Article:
FDA Prepares to Crack Down on Supplements
The largely unregulated nutraceuticals market may finally have a reason to worry. The $40 billion dollar industry has expanded rapidly in recent years, as more people seek supplemental nutrition or to treat illnesses. These products are often a hybrid of food product, vitamin, supplement and functional ingredient, combined to form a “functional food” product that purports nutritional benefits.
This week, FDA commissioner Scott Gottlieb announced an effort to strengthen regulation on dietary supplements. The agency also issued warnings to companies like Peak Nootropics and Mars Venus, along with ten other major supplement companies, claiming that some had misled customers with their product claims. These companies produce products that claim to treat everything from Alzheimers, an incurable illness, to strokes.
3 out of 4 American adults take a dietary supplement. Given this prevalence, startups like Care/Of and Ritual have emerged to millennial-ize the act of taking daily vitamins via a subscription model. But it’s not just vitamins – products like energy bars, real-food vitamins, and brain beverages are all following the functional food trend.
Consumers often assume that these companies are highly regulated. They’re wrong.
An industry without oversight
As the New York Times points out, the nutraceutical industry has been lacking oversight since a 1994 law imposing minimal reporting and labeling requirements for vitamin companies. At that time, there were very few supplement companies. Today, just about everyone sells a functional food product or a supplemental ingredient. But the burden is on the FDA, to prove a food is unsafe. With thousands of companies making claims every year, oversight is lax.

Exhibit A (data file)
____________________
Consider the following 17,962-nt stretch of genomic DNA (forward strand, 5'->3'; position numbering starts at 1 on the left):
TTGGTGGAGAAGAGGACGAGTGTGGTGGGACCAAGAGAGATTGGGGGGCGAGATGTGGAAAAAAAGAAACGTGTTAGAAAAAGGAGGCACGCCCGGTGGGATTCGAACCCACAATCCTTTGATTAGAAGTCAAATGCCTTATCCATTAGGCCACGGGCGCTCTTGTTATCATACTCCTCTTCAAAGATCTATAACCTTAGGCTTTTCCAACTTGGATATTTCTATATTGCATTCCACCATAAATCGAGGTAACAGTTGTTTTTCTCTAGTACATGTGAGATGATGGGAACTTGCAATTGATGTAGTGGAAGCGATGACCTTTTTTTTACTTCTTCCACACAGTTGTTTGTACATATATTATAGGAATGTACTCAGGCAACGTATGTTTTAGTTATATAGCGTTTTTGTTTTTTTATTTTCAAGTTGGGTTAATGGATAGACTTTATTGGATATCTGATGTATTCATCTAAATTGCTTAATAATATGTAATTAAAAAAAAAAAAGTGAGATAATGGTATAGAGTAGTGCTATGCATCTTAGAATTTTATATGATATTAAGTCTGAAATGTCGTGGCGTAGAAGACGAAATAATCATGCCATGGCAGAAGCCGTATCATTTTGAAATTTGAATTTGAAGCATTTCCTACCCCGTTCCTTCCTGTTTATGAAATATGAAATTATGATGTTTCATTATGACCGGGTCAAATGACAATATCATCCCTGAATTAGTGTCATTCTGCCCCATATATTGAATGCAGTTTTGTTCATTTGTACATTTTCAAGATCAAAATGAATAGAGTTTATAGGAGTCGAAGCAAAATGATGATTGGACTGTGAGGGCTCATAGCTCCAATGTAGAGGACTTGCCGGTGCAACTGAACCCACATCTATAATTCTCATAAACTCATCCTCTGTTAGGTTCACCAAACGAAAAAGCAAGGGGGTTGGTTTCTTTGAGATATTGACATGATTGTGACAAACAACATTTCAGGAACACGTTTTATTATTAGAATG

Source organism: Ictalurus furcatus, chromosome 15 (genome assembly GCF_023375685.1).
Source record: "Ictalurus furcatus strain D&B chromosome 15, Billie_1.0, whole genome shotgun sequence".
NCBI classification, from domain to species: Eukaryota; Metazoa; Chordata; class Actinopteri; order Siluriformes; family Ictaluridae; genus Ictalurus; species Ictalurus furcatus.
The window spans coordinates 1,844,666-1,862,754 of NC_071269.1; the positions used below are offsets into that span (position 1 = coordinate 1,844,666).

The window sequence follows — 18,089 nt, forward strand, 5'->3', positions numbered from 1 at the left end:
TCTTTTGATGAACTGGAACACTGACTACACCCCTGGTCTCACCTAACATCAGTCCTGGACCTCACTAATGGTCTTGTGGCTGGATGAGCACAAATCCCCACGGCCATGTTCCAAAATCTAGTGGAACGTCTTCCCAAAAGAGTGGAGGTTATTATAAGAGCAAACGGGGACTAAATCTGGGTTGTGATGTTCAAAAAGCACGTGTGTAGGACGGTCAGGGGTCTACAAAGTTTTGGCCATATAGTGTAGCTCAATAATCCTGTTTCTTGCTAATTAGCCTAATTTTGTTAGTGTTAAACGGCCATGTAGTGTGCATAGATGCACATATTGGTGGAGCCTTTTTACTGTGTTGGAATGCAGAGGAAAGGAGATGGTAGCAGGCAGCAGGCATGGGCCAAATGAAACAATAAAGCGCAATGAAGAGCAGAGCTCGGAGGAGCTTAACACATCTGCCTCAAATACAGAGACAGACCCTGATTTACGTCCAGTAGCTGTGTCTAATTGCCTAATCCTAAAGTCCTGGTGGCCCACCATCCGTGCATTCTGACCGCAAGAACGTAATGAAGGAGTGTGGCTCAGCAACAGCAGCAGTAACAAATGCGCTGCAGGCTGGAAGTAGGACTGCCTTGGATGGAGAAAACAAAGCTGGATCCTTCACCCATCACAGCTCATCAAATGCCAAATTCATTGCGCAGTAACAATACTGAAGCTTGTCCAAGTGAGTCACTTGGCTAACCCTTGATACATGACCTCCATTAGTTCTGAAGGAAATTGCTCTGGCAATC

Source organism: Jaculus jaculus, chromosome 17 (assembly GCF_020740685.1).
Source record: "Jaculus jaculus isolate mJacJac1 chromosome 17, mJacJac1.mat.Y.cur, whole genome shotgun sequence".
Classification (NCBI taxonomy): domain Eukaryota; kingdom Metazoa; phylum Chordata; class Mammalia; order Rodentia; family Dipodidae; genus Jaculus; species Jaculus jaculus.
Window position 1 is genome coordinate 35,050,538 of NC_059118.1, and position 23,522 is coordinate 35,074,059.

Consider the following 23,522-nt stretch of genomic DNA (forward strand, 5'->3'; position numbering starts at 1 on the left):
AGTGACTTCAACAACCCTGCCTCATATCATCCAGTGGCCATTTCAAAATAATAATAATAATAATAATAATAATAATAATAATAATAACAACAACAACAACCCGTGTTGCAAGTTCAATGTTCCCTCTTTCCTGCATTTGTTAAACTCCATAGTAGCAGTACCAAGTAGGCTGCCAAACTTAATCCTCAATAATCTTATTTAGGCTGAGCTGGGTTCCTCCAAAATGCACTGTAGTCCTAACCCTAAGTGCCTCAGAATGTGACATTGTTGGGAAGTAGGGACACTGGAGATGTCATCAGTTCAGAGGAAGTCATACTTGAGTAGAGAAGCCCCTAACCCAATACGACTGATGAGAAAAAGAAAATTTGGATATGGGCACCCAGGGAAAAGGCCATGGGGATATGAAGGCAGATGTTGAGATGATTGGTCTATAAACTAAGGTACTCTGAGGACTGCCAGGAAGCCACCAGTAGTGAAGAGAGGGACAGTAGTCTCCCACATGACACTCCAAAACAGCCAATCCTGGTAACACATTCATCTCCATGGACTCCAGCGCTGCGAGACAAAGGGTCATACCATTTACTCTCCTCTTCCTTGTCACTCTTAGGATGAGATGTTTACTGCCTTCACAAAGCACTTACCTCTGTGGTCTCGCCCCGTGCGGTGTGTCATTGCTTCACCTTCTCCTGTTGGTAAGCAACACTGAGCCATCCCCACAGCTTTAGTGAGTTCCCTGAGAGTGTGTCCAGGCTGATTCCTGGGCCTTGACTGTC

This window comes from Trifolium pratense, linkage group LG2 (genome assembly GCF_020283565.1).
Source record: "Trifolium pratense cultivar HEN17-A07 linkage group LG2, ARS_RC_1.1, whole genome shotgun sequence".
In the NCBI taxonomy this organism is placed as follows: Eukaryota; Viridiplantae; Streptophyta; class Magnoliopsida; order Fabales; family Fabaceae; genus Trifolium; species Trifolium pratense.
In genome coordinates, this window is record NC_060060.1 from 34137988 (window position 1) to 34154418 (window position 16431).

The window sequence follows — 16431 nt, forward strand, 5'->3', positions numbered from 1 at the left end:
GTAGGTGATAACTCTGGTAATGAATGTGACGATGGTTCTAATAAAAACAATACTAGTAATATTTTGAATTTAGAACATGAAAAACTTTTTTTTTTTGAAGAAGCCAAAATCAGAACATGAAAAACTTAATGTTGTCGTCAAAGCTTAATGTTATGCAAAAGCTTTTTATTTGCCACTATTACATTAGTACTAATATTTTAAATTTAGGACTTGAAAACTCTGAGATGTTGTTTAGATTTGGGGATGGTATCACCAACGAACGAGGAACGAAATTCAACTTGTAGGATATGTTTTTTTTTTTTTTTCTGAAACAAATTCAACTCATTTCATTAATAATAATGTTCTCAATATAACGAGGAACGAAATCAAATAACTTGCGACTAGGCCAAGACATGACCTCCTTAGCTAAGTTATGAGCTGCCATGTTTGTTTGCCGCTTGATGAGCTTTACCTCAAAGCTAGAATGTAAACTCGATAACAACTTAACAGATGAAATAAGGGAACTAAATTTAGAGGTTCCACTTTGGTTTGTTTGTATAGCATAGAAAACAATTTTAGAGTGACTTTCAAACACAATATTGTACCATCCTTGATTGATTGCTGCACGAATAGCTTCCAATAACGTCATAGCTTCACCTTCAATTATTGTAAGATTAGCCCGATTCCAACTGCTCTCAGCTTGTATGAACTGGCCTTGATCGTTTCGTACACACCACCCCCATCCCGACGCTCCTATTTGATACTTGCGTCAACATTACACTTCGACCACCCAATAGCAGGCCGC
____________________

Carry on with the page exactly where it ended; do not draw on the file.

Though supplement makers should be the most concerned about their claims, anyone making a functional food is at risk. Claiming that your product can treat diseases? You may need to roll that back. With thousands of people in hospitals every year due to complications from supplements, the danger is real. Taking vitamins to supplement a nutritional deficiency is one thing, but selling Alzheimers-treating herbs? That’s a 2019 snake oil.
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